A man whose brain becomes magnetized unintentionally destroys every tape in his friend's video store. In order to satisfy the store's most loyal renter, an aging woman with signs of dementia, the two men set out to remake the lost films, which include Back to the Future, The Lion King, and Robocop.

That sounds like it should be utterly brilliant. I can't wait for it.

P.s. Looking for the popcorn picture reminded me of a time when I was at the cinema with Simon. I offered him some of my popcorn, which he turned down when hearing it was sweet, proclaiming that he only liked "salty cockporn". Spoonerism at its best.

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Saturday, March 17, 2007

The PM on Comic Relief

Say what you want about Blair's politics, but not many politicians (much less cabinet members and certainly not Prime Ministers) would be game enough to join in with this:

Donate to Comic Relief

Music videos 35

30 t.A.t.U. – “All the Things She Said”
This video is legitimately this high in the top 100. What a way to launch a career: schoolgirl lesbians in the rain. The publicity they got for this must have been priceless, and the resulting sales probably set them up for life. Let's not forget that, although bombastic, this song is a pop gem. What a chorus.

29 Weezer – “Buddy Holly”
Spike Jonze strikes again with another classic. I'm really glad that this is so high, and to be honest it could be higher. A true delight, the catchy pop-rock fits in to the inspired idea of setting the video in an episode of Happy Days. Cleverly executed, you could easily persuade someone that this is a legitimate episode of the series.

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All rise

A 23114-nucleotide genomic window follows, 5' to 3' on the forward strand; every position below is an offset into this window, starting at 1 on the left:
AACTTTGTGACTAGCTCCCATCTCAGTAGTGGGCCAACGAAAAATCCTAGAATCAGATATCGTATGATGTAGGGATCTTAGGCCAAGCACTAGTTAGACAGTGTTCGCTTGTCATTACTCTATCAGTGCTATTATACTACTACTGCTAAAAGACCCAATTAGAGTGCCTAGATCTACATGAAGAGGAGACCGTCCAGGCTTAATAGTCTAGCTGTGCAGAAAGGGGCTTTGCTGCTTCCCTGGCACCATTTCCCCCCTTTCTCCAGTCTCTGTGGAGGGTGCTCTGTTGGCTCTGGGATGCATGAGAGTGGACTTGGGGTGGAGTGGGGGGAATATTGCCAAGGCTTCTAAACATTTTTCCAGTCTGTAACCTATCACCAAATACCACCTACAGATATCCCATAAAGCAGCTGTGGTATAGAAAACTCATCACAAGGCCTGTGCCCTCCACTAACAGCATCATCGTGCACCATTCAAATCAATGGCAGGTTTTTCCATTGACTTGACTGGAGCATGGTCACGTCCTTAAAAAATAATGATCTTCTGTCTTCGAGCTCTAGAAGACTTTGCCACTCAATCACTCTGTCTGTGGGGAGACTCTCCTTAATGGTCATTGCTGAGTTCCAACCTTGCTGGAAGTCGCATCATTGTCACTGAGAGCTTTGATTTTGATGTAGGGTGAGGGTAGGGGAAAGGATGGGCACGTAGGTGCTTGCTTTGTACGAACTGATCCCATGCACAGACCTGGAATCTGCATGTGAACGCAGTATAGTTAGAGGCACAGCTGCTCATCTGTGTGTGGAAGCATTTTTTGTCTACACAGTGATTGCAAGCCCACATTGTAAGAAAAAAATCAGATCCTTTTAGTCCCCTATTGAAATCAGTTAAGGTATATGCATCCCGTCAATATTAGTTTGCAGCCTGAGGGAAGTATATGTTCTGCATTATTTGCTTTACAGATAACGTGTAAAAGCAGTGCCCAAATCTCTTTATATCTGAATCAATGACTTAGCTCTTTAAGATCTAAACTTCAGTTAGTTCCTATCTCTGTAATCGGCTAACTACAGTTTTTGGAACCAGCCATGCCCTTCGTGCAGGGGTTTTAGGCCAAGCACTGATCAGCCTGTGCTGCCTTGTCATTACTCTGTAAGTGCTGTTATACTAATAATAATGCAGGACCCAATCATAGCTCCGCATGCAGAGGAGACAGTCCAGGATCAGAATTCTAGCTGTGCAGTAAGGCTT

The Football Supporters' Federation are campaigning to bring back terraces to the top 2 divisions in England. For many, that brings back the horrible memories of the Hillsbourgh disaster, and they instinctively recoil from the idea.

The FSF is holding up the German Bundesliga as an example of how to do things properly, and I couldn't agree more. When Niall and I traveled there for the world cup last year, our seats for the Korea vs Switzerland match were in the convertible seating section of the lovely AWD Arena. During international matches and European games, they were seats, but for league matches, all the seats behind the goal flipped up to create terraces (click on the picture above to see what I mean). The atmosphere was awesome in the stadium anyway, mostly due to the astonishing Korea fans (but also due to the impressively animated Swiss fans), but I can imagine that the atmosphere could be improved significantly at league games with the terracing. Standing up seems to encourage "hardcore" fans to become even more vocal. The German authorities also emphasise the practical non-existence of injuries caused by terracing.

Whenever (increasingly rarely lately) I go to see the mighty Ross County in action, I always stand in the legendary Jail End, where the atmosphere is brilliant. Transferring this to the Premier League could only be a good thing.

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Thursday, March 15, 2007

Lost bloopers

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Wednesday, March 14, 2007

Music videos 34

32 Blur: “Coffee & TV"
I'm a big fan of Blur, but this song didn't strike me as anything too special until this video was made. A perfect example of a video enhancing a song, this has a lovely mix of humour, pathos, and milk-carton romance.